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Israeli-Palestinian Peace Negotiations: A Guide to Unfolding Developments

Following nearly nine months of intensive and frequently fraught negotiations, the most recent chapter of Israeli-Palestinian peace talks appears to be coming to a close. On April 25, President Obama said: "There comes a point at which there just needs to be a pause and both sides need to look at the alternatives."

The parties have been engaged in negotiations for months – what was going on?

In July 2013, U.S. Secretary of State John Kerry announced the resumption of direct Israeli-Palestinian negotiations – the first such talks in three years – with a goal of reaching a peace agreement within nine months. Each side agreed to a series of conditions – including the avoidance of public commentary about the negotiations – along with a number of good faith gestures. Israel agreed to release 104 Palestinians held in Israeli prisons in four separate phases, including many prisoners convicted of terrorist attacks on Israelis. The Palestinians agreed to freeze their campaign to gain membership and recognition as an independent state in various international organizations.

Within a few months, U.S. officials conceded that the parties were unlikely to conclude a final peace agreement by the April 29, 2014 deadline, and the U.S. focused the parties on developing a "framework agreement" which would have provided an outline for an Israeli-Palestinian agreement and extend the negotiating process into late 2014/early 2015. Each side was expected to agree to the framework, although they could note "reservations" on specific clauses.

For much of the early part of 2014, negotiations appeared to be aimed toward completing the framework document, which was reported to include extensive formulas for security arrangements, borders, and a description of Israel as a "Jewish state."

What about earlier reports of some kind of an agreement in early April?

Recent weeks saw frenzied activity on a number of fronts. With the April 29 deadline looming, there were intensive efforts by Secretary Kerry and his negotiating team to get the parties to agree to extend the negotiating period for one year.

There was also tension over the scheduled March 29 release of the final 26 prisoners from Israeli jails. The release was complicated for many reasons, but fundamentally, the Israeli government was hesitant to release prisoners with "blood on their hands" when there were indications that the Palestinians were balking at extending the negotiations beyond the April deadline.

Secretary Kerry flew to Jerusalem on March 31 to facilitate the extension of negotiations along with the scheduled prisoner release. Reports indicated that the U.S. and Israel had reached a "circular agreement" involving Israel, the Palestinian Authority and the US. Israel would agree to an extension of the peace negotiation period, a release of the final 26 prisoners (including 14 Israeli Arabs) from Israeli jails, a future release of 400 more prisoners (Israel would determine who), a partial construction freeze in the West Bank. The Palestinians would agree to the negotiation extension, and continue to refrain from their campaign to gain recognition at international organizations. It was also widely reported (but never confirmed) that the US offered to release Jonathan Pollard, who is serving a life sentence for passing classified documents to Israel. The reported addition of Pollard to the equation elicited many strong reactions among Israelis and Americans. ADL issued a statement saying that the Pollard issue should not be linked with the peace process.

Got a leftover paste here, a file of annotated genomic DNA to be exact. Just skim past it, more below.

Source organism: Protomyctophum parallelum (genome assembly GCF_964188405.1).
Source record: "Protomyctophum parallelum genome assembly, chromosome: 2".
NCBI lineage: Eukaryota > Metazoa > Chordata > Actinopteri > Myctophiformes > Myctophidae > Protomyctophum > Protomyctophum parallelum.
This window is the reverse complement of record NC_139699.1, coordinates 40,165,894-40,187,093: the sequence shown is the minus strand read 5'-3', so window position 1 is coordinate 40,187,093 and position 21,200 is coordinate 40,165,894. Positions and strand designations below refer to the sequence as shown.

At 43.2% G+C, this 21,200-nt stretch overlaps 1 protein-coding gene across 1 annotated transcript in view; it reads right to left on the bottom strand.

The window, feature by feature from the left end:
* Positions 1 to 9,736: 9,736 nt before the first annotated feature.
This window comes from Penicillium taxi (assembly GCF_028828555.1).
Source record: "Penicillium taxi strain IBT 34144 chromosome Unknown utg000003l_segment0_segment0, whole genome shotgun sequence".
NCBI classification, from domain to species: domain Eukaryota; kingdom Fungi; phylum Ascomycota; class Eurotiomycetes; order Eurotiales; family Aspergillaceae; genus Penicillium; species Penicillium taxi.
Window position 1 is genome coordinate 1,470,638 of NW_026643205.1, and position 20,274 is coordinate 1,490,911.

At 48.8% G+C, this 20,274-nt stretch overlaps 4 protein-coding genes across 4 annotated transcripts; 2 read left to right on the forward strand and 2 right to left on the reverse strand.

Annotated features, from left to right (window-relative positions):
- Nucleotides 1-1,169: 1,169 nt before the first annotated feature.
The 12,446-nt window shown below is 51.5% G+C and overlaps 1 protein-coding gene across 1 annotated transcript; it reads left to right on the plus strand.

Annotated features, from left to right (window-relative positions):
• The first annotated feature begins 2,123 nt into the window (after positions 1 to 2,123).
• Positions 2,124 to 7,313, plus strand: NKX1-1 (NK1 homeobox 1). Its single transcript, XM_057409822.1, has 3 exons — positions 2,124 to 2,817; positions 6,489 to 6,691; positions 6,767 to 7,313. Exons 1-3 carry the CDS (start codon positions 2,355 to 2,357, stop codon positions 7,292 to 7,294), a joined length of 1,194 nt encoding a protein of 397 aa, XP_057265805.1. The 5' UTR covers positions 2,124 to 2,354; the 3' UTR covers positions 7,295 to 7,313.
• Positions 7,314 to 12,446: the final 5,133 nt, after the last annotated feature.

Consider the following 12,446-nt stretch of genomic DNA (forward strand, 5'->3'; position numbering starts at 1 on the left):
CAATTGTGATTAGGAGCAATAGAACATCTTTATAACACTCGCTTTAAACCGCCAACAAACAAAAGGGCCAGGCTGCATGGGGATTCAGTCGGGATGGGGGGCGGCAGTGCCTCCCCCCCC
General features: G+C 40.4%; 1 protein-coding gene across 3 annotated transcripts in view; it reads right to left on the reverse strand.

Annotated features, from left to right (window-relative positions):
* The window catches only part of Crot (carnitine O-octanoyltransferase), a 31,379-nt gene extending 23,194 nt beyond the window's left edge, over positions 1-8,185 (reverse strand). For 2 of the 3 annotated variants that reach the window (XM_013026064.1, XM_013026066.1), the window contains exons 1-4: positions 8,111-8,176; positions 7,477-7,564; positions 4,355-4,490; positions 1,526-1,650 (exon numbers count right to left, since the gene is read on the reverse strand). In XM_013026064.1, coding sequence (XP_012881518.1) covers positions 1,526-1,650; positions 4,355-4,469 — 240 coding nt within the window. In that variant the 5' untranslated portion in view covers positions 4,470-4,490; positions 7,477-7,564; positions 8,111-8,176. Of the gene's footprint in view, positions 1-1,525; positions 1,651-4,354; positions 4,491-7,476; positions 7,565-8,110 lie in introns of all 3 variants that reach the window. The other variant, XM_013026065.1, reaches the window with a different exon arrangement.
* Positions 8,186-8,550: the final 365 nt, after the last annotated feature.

On April 1, in a move that caught both the U.S. and Israel by surprise, Abbas appeared on Palestinian TV, and signed applications for full membership in 15 international conventions, in what is, at a minimum, a violation of the spirit of the Palestinian Authority's July 2013 pledge. The move came without any warning, taking both Israeli and American negotiators by surprise. Palestinian spokespeople said the decision was due to the Israeli stall on the release of prisoners, as well as continued building projects in East Jerusalem.

In reaction, Secretary Kerry cancelled plans to meet with Abbas on April 2, and the reported "circular agreement" apparently fell apart.

Why was the Palestinian move to full membership in international organizations/ conventions problematic?

The Palestinian campaign to gain recognition as an independent state by the international community is an effort to circumvent direct negotiations with Israel while gaining the benefits of statehood.

Israel, the U.S. and the EU are opposed to this effort, seeing it as confrontational and unconstructive. Such unilateral action makes negotiated reconciliation - which will lead to the establishment of an independent Palestinian state - even more elusive, while bringing no real concrete benefits to the Palestinian people.

The Palestinian Authority began pursuing international recognition as an independent state in 2011. They first attempted to gain full UN membership through the Security Council. When the opposition of Security Council members made it clear this route was not viable, they applied to upgrade their status to "non-member state" in the UN General Assembly, which they achieved in 2012. The PA also gained full membership in UNESCO in 2011.